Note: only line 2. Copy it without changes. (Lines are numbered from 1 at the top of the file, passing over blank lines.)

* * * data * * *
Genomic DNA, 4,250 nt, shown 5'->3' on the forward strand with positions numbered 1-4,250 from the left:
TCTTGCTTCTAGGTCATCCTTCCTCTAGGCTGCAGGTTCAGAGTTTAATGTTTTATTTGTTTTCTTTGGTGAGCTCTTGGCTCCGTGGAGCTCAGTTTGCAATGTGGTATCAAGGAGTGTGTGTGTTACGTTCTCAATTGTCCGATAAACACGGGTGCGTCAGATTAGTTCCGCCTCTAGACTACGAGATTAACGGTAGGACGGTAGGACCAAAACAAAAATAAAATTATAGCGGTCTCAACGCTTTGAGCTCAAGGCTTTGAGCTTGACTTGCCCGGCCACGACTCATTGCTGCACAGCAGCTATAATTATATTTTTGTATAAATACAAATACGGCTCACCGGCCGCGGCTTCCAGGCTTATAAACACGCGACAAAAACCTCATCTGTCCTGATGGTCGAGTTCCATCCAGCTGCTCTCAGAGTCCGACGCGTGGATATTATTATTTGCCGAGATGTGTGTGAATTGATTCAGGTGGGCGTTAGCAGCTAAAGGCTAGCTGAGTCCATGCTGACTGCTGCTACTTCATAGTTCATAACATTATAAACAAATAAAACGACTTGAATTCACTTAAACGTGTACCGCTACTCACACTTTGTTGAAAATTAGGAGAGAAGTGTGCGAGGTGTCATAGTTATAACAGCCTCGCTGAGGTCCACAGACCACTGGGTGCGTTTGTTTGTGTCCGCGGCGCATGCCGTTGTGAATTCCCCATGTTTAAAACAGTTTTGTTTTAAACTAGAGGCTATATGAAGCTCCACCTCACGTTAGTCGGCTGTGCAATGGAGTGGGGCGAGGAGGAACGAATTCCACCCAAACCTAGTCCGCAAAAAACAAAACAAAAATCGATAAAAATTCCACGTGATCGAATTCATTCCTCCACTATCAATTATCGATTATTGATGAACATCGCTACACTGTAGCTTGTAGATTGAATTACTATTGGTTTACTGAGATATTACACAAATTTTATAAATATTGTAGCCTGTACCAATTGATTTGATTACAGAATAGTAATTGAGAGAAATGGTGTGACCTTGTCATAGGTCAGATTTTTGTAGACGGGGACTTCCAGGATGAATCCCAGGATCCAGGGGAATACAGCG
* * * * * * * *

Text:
TCTTGCTTCTAGGTCATCCTTCCTCTAGGCTGCAGGTTCAGAGTTTAATGTTTTATTTGTTTTCTTTGGTGAGCTCTTGGCTCCGTGGAGCTCAGTTTGCAATGTGGTATCAAGGAGTGTGTGTGTTACGTTCTCAATTGTCCGATAAACACGGGTGCGTCAGATTAGTTCCGCCTCTAGACTACGAGATTAACGGTAGGACGGTAGGACCAAAACAAAAATAAAATTATAGCGGTCTCAACGCTTTGAGCTCAAGGCTTTGAGCTTGACTTGCCCGGCCACGACTCATTGCTGCACAGCAGCTATAATTATATTTTTGTATAAATACAAATACGGCTCACCGGCCGCGGCTTCCAGGCTTATAAACACGCGACAAAAACCTCATCTGTCCTGATGGTCGAGTTCCATCCAGCTGCTCTCAGAGTCCGACGCGTGGATATTATTATTTGCCGAGATGTGTGTGAATTGATTCAGGTGGGCGTTAGCAGCTAAAGGCTAGCTGAGTCCATGCTGACTGCTGCTACTTCATAGTTCATAACATTATAAACAAATAAAACGACTTGAATTCACTTAAACGTGTACCGCTACTCACACTTTGTTGAAAATTAGGAGAGAAGTGTGCGAGGTGTCATAGTTATAACAGCCTCGCTGAGGTCCACAGACCACTGGGTGCGTTTGTTTGTGTCCGCGGCGCATGCCGTTGTGAATTCCCCATGTTTAAAACAGTTTTGTTTTAAACTAGAGGCTATATGAAGCTCCACCTCACGTTAGTCGGCTGTGCAATGGAGTGGGGCGAGGAGGAACGAATTCCACCCAAACCTAGTCCGCAAAAAACAAAACAAAAATCGATAAAAATTCCACGTGATCGAATTCATTCCTCCACTATCAATTATCGATTATTGATGAACATCGCTACACTGTAGCTTGTAGATTGAATTACTATTGGTTTACTGAGATATTACACAAATTTTATAAATATTGTAGCCTGTACCAATTGATTTGATTACAGAATAGTAATTGAGAGAAATGGTGTGACCTTGTCATAGGTCAGATTTTTGTAGACGGGGACTTCCAGGATGAATCCCAGGATCCAGGGGAATACAGCG